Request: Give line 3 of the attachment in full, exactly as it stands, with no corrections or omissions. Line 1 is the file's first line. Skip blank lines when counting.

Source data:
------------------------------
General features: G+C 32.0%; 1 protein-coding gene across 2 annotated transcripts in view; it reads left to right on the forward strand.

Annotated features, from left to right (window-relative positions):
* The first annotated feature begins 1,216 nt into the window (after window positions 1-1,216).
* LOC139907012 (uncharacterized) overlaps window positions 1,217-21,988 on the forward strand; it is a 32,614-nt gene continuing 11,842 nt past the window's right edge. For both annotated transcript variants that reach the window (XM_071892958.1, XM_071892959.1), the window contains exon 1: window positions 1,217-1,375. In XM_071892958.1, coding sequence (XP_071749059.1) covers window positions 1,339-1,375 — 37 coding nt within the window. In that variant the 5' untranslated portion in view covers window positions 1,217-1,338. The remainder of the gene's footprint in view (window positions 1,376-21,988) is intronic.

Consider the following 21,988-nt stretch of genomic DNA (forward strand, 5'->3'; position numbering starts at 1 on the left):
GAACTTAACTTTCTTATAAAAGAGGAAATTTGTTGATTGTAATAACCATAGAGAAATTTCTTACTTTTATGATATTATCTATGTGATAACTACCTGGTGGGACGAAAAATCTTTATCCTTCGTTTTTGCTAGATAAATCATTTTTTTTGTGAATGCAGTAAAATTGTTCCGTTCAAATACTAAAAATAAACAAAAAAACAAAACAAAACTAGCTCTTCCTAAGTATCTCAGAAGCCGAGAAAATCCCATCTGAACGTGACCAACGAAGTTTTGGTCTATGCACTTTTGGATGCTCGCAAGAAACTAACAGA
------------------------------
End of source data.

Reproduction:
* The first annotated feature begins 1,216 nt into the window (after window positions 1-1,216).